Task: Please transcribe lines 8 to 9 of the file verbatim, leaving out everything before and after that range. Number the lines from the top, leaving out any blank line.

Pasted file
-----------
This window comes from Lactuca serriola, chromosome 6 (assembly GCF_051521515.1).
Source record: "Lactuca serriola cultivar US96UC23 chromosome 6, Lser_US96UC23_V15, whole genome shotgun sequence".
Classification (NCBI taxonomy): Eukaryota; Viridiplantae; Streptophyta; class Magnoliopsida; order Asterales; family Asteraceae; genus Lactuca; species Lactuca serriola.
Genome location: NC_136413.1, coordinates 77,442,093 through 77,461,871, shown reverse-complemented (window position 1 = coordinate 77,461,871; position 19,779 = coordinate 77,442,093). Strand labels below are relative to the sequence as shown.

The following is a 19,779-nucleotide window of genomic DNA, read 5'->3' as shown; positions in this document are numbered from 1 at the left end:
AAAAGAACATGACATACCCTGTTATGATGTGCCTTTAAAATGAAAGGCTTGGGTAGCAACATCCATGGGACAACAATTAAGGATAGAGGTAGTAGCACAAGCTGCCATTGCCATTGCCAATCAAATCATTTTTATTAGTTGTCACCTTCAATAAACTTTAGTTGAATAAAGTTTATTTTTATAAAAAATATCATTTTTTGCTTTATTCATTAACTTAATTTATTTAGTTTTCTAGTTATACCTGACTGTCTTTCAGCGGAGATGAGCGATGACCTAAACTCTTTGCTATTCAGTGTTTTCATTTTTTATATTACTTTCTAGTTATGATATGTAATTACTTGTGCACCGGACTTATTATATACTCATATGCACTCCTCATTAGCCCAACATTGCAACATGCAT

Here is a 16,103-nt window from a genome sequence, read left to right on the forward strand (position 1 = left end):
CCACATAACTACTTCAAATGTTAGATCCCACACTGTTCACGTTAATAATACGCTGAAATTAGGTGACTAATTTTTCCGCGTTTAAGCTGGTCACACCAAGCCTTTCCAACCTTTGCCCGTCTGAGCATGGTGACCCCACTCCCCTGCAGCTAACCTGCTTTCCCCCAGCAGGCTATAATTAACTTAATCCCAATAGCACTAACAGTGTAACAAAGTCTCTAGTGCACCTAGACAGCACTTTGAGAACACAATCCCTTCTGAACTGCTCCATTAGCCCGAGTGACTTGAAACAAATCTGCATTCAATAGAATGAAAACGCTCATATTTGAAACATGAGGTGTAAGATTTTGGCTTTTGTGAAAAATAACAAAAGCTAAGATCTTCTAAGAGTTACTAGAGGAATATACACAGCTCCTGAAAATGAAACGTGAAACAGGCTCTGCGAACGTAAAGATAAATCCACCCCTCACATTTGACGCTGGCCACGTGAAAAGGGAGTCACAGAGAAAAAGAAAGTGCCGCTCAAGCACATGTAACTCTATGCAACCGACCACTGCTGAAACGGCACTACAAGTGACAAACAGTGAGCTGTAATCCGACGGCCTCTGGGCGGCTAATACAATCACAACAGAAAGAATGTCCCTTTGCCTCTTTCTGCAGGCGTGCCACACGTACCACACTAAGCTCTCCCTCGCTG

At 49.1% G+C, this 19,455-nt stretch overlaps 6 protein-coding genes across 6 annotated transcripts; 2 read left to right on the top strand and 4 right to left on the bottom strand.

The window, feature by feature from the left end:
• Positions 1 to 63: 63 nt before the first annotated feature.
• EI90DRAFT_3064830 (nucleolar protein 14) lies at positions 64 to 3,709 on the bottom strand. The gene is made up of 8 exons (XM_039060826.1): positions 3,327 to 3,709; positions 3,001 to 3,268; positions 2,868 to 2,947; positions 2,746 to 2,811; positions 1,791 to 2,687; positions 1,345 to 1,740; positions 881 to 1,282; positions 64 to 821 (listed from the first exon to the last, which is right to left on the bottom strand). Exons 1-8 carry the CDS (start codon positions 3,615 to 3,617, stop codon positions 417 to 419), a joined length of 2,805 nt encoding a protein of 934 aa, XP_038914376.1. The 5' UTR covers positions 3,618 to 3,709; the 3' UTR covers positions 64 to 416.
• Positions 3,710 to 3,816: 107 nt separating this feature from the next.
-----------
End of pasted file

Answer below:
CCACATAACTACTTCAAATGTTAGATCCCACACTGTTCACGTTAATAATACGCTGAAATTAGGTGACTAATTTTTCCGCGTTTAAGCTGGTCACACCAAGCCTTTCCAACCTTTGCCCGTCTGAGCATGGTGACCCCACTCCCCTGCAGCTAACCTGCTTTCCCCCAGCAGGCTATAATTAACTTAATCCCAATAGCACTAACAGTGTAACAAAGTCTCTAGTGCACCTAGACAGCACTTTGAGAACACAATCCCTTCTGAACTGCTCCATTAGCCCGAGTGACTTGAAACAAATCTGCATTCAATAGAATGAAAACGCTCATATTTGAAACATGAGGTGTAAGATTTTGGCTTTTGTGAAAAATAACAAAAGCTAAGATCTTCTAAGAGTTACTAGAGGAATATACACAGCTCCTGAAAATGAAACGTGAAACAGGCTCTGCGAACGTAAAGATAAATCCACCCCTCACATTTGACGCTGGCCACGTGAAAAGGGAGTCACAGAGAAAAAGAAAGTGCCGCTCAAGCACATGTAACTCTATGCAACCGACCACTGCTGAAACGGCACTACAAGTGACAAACAGTGAGCTGTAATCCGACGGCCTCTGGGCGGCTAATACAATCACAACAGAAAGAATGTCCCTTTGCCTCTTTCTGCAGGCGTGCCACACGTACCACACTAAGCTCTCCCTCGCTG

At 49.1% G+C, this 19,455-nt stretch overlaps 6 protein-coding genes across 6 annotated transcripts; 2 read left to right on the top strand and 4 right to left on the bottom strand.